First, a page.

Biofortification, or the genetic improvement of crops for better nutritional value, is an effort that was born in 1994 under the guidance of World Food Prize laureate Howdy Bouis. Biofortification seeks to address micronutrient deficiencies, or “hidden hunger,” by breeding crops for higher concentration of essential nutrients such as iron, zinc, and vitamin A in foods that people eat every day. Biofortified crops complement other strategies such as supplements or industrial fortification, and reach an audience of the world’s poor that often do not have other options for improved nutrition. Biofortification was eventually consolidated as the HarvestPlus program of the CGIAR international centers for agricultural research.

Since 1994, dozens of biofortified varieties have been developed and released on four continents, aiding millions of disadvantaged consumers to meet their nutritional needs. In Africa in particular, policy makers have taken notice and consider biofortification to be an essential component in attaining better nutrition particularly for the vulnerable groups. As a result, six national governments have included biofortification as a key tool within their national food and nutritional security policies. Kenya, Rwanda, Tanzania, Uganda, Zambia, and Zimbabwe have all made a commitment to promote biofortified crops, and ASARECA (Association for Strengthening Agricultural Research in Eastern and Central Africa) also includes biofortification as part of their strategy.

Orange-fleshed sweet potatoes with high levels of provitamin A are now widely consumed in countries such as Mozambique and Uganda,1, 2, 3 while biofortified beans released in Rwanda are spreading to neighboring countries such as Uganda, DR Congo, Burundi, Tanzania, and Zimbabwe. The African Development Bank has signed up and has included orange-fleshed sweet potatoes and high-iron beans as part of the project “Technologies for African Agricultural Transformation” (TAAT) in Burundi, DR Congo, Kenya, Malawi, Rwanda, Tanzania, Uganda, and Zimbabwe. At the end of three years, more than 2 million households will have access to and will use high-iron bean seed and complementary technologies and products to improve their food, nutrition, and income security. For its part, the World Bank, through its incoming support to the ECAAT project (Eastern and Central Africa Agricultural Transformation), has also expressed interest in supporting governments, private sector, and farmers to create a vibrant High-Iron Beans (HIB) value chain. Biofortified maize and cassava are close behind. Why are policy makers convinced about biofortified crops? Because nutritional scientists have shown that they really work. In studies carried out in Africa, consuming vitamin A sweet potatoes increased bodily vitamin A stores,4 and high-iron beans improved levels of hemoglobin5 and even mental agility among young Rwandan women!6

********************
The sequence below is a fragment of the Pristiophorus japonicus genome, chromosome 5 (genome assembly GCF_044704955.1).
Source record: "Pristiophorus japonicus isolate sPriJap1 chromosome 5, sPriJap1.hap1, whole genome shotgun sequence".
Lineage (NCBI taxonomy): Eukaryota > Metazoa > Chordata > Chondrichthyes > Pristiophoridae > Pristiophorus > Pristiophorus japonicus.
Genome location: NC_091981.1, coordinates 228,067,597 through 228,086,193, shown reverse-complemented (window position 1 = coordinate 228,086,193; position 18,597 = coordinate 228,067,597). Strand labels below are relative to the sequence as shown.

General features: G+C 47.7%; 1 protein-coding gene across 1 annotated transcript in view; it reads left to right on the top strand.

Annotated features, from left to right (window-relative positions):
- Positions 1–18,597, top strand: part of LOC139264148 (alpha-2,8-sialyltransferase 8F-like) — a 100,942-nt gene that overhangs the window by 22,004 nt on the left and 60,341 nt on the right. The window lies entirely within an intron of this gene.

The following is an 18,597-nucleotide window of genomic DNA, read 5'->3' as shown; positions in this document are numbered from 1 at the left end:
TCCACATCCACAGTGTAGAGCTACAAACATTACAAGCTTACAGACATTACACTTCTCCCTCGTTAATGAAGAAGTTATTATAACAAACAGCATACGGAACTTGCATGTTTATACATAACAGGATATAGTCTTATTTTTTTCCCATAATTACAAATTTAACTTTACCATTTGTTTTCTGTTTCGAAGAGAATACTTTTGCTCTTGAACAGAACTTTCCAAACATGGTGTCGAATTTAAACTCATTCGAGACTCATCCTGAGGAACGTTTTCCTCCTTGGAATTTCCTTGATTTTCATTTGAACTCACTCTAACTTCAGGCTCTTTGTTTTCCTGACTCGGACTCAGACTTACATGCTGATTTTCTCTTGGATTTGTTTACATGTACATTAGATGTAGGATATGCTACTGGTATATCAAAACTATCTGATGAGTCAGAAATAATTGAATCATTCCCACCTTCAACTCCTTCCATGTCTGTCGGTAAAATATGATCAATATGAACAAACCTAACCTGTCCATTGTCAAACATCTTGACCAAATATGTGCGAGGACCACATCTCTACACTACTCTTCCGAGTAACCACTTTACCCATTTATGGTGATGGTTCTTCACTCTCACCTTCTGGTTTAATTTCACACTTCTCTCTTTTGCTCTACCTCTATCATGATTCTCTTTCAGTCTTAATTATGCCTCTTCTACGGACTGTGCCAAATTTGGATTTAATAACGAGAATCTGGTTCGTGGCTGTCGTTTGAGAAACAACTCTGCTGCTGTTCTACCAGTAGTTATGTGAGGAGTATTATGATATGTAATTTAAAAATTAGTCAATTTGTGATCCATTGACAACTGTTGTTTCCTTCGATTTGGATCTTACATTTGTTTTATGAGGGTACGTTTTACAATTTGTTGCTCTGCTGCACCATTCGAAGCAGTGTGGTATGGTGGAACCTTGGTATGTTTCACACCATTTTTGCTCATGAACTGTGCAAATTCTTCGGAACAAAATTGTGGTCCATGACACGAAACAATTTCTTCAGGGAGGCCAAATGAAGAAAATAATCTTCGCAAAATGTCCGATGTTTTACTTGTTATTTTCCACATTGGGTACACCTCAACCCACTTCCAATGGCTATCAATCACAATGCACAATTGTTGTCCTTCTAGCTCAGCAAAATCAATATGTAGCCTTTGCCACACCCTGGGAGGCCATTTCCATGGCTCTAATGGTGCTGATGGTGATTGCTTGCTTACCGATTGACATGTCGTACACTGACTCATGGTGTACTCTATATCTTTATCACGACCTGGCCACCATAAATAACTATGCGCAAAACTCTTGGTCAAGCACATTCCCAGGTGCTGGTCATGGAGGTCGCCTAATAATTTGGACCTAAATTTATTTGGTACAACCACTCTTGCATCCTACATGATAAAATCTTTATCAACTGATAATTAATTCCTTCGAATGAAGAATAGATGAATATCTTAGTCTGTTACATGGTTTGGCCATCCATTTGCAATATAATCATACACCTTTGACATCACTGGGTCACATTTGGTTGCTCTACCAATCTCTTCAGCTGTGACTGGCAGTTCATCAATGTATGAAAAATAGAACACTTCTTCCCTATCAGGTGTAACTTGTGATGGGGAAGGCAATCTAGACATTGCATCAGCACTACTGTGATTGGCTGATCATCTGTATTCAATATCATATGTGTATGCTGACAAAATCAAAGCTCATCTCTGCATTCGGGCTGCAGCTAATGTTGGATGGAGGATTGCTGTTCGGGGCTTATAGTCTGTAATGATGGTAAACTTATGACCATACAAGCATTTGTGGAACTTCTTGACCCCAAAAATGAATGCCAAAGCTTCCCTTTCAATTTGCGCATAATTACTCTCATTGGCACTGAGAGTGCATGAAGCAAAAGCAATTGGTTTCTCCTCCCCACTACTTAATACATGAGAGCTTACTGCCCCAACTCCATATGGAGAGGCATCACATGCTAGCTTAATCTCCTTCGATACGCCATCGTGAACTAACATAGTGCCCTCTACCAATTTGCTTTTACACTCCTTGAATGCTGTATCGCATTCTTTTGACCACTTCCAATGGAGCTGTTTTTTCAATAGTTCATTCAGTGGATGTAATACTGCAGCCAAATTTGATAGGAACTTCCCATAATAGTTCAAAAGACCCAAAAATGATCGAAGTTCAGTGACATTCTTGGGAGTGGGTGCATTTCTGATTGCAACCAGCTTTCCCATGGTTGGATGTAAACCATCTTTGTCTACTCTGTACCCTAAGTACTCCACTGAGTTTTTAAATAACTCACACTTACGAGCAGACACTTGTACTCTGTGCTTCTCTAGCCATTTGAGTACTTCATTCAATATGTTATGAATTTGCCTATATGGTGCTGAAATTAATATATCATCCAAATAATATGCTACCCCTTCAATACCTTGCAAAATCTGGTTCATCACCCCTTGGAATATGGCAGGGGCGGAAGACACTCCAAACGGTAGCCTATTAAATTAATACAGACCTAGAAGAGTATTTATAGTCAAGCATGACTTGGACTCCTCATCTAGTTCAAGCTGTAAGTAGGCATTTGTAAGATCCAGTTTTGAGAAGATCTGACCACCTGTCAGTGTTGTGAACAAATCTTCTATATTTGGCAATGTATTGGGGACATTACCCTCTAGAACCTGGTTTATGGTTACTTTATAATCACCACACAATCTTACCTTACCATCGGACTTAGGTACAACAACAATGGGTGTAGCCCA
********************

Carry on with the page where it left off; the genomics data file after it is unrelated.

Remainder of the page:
But the job is far from done. Climate change threatens to undo the gains attained so far, and a burgeoning population demands more productive varieties to keep pace with population growth. Daunting challenges confront plant breeders to both maintain the improvements made to date and to combine the improved nutritional value with other consumer-preferred and climate-resilient traits. “Plant breeders have a big role to play in feeding the world,” says Steve Beebe, bean breeder and leader of CIAT’s Bean Program, “and to feed the world with crops that are more nutritious. To deal with climate change, we have to run just to stay in the same place, and we need to run even faster to respond to the challenges of malnutrition. But many biofortified bean varieties are also bred to be tolerant of drought, and so have multiple advantages.”

Plant breeders will continue to do their best to assure a food-and-nutrition secure future for Africans and for people around the world. However, more crop research work is needed to tackle emerging crop production and utilization constraints and ultimately to address nutritional challenges of the vulnerable. Meanwhile, biofortified crops have shown that they can play a critical role in meeting these challenges of the 21st century.

References:

1  Mulongo, G.; Maru, J.; Munyua, H.; Kasuga, R.; Olapeju, P.; Wende, M.; Rubyogo, J.C.; Gethi, J. 2018. The Building Nutritious Food Baskets Project ‘Insights from the Field’. International Potato Center (CIP), Lima, Peru. 48 p. https://hdl.handle.net/10568/98539

2  International Potato Center. 2018. Reaching Agents of Change Project: Successes, lessons and
recommendations. Ex-post evaluation report. Building Nutritious Food Baskets Project. International
Potato Center, Nairobi, Kenya. 58 p. ISBN 978-92-9060-494-5.

3  FARA. 2017. Building Nutritious Food Baskets Project: Regional advocacy strategy, 2017 and beyond.

4  van Jaarsveld, P.J.; Faber, M; Tanumihardjo, S.A.; Nestel, P.; Lombard, C.J.; Benadé, A.J. 2005. Beta-carotene-rich orange-fleshed sweet potato improves the vitamin A status of primary school children assessed with the modified-relative-dose-response test. Am J Clin Nutr. 81(5):1080-7.

5  Haas, J.D.; Luna, S.L.; Lung’aho, M.G.; Wenger, M.J.; Murray-Kolb, L.E.; Beebe, S.; Gahutu, J.B.; Egli, I.M. 2016. Consuming Iron Biofortified Beans Increases Iron Status in Rwandan Women after 128 Days in a Randomized Controlled Feeding Trial. J. Nutr. 146:1586-1592 doi:10.3945/jn.115.224741.

6  Murray-Kolb, L.E.; Wenger, M.J.; Scott, S.P.; Rhoten, S.E.; Lung’aho, M.G.; Haas, J.D. 2017. Consumption of Iron-Biofortified Beans Positively Affects Cognitive Performance in 18- to 27-Year-Old Rwandan Female College Students in an 18-Week Randomized Controlled Efficacy Trial.
J Nutr. 147(11):2109-2117. doi: 10.3945/jn.117.255356.

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